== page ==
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Aco Marine welcomes wastewater pollution report


July 19, 2016 - ACO Marine has welcomed the findings reported in the Friends of the Earth 2016 Cruise Ship Report Card, the annual survey of cruise shipping’s impact on the environment, which highlights a growing need for the sector to update its sewage treatment technology. The annual FOE survey, published in June, documented the environmental footprint of 17 cruise lines and 171 cruise ships, finding that a significant proportion of vessels continue to operate out-dated sewage treatment plant. The FOE found that 40% of cruiseships continue to use 35-year-old technology, calling for an urgent upgrade to systems capable of preventing environmental damage from the discharge of poorly treated black, grey and galley wastewater streams.
 “The FOE report paints a contrasting picture to the environmentally conscientious one offered by the cruise lines themselves,” said Mark Beavis, Managing Director of ACO Marine. “That 40% of cruiseships are still using wastewater treatment technology developed in the 1980s suggests that some of these cruiseships are unable to meet current regulatory requirements. Certainly some of these vessels will be incapable of meeting the more stringent requirements set out in MEPC.227 (64), which limits the amount of phosphorous and nitrogen discharged in treated effluent.”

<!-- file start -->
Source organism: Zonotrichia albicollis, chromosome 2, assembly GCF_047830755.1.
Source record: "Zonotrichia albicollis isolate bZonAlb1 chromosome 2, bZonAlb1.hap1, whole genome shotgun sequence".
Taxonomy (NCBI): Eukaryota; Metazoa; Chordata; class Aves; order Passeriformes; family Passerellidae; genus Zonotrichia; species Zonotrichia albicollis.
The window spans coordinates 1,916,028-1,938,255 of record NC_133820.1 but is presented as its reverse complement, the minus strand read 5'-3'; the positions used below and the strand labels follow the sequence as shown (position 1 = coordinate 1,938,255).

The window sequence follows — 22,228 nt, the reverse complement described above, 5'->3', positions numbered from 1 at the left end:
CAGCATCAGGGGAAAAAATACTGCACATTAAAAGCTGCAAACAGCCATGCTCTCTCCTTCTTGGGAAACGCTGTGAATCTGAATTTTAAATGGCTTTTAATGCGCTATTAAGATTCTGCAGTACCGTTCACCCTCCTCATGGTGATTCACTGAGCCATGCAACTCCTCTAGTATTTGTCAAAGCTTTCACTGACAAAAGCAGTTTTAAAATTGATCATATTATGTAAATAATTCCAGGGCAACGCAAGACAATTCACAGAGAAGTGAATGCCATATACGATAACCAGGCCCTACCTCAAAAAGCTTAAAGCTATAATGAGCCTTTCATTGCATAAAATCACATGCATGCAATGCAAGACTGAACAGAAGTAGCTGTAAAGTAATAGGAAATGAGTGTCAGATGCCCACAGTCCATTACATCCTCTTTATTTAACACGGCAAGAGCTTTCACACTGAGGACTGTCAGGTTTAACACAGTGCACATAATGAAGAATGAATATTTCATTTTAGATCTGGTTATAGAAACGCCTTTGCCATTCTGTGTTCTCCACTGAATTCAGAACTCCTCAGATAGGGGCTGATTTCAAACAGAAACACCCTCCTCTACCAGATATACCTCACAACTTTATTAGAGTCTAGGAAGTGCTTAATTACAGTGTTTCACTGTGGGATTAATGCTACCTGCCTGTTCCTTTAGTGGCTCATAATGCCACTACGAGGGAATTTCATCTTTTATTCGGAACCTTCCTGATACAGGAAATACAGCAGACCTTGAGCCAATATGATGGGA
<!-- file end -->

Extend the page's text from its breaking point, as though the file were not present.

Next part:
Beavis added: “With an increasing trend for expedition-type cruising in ecologically sensitive areas, it is paramount to environmental conservation that the cruise sector adopts wastewater technology capable of helping to prevent the nitrification of our seas.” While Friends of the Earth continues to push the U.S. Environmental Protection Agency to update its sewage treatment standards under the Clean Water Act, the environmental campaigner noted that an average cruiseship with 3,000 passengers and crew produces about 21,000 gallons of sewage and about 150,000 gallons of grey water each day.

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